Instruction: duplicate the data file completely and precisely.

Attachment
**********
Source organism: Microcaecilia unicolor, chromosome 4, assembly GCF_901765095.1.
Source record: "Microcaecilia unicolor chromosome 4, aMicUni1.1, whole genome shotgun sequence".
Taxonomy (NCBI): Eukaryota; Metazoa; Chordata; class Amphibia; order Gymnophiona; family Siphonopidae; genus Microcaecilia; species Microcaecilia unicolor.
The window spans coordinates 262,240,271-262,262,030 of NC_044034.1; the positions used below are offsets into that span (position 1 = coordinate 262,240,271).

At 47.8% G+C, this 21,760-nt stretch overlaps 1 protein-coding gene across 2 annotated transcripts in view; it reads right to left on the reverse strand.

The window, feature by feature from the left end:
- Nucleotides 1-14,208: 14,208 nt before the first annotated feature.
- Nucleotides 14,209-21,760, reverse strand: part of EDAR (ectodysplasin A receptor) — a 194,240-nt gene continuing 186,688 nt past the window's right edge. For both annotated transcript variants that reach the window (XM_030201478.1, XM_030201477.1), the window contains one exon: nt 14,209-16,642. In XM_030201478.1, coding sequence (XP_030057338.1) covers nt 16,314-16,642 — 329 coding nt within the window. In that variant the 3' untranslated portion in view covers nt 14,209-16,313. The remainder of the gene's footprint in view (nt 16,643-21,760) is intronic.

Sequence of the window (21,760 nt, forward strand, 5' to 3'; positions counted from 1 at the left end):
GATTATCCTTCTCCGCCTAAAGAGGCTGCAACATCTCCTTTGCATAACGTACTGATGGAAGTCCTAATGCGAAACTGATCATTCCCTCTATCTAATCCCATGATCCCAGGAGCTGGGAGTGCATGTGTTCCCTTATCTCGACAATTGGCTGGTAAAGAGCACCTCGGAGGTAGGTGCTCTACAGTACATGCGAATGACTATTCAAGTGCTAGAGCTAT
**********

Source organism: Microcaecilia unicolor, chromosome 4, assembly GCF_901765095.1.
Source record: "Microcaecilia unicolor chromosome 4, aMicUni1.1, whole genome shotgun sequence".
Taxonomy (NCBI): Eukaryota; Metazoa; Chordata; class Amphibia; order Gymnophiona; family Siphonopidae; genus Microcaecilia; species Microcaecilia unicolor.
The window spans coordinates 262,240,271-262,262,030 of NC_044034.1; the positions used below are offsets into that span (position 1 = coordinate 262,240,271).

At 47.8% G+C, this 21,760-nt stretch overlaps 1 protein-coding gene across 2 annotated transcripts in view; it reads right to left on the reverse strand.

The window, feature by feature from the left end:
- Nucleotides 1-14,208: 14,208 nt before the first annotated feature.
- Nucleotides 14,209-21,760, reverse strand: part of EDAR (ectodysplasin A receptor) — a 194,240-nt gene continuing 186,688 nt past the window's right edge. For both annotated transcript variants that reach the window (XM_030201478.1, XM_030201477.1), the window contains one exon: nt 14,209-16,642. In XM_030201478.1, coding sequence (XP_030057338.1) covers nt 16,314-16,642 — 329 coding nt within the window. In that variant the 3' untranslated portion in view covers nt 14,209-16,313. The remainder of the gene's footprint in view (nt 16,643-21,760) is intronic.

Sequence of the window (21,760 nt, forward strand, 5' to 3'; positions counted from 1 at the left end):
GATTATCCTTCTCCGCCTAAAGAGGCTGCAACATCTCCTTTGCATAACGTACTGATGGAAGTCCTAATGCGAAACTGATCATTCCCTCTATCTAATCCCATGATCCCAGGAGCTGGGAGTGCATGTGTTCCCTTATCTCGACAATTGGCTGGTAAAGAGCACCTCGGAGGTAGGTGCTCTACAGTACATGCGAATGACTATTCAAGTGCTAGAGCTAT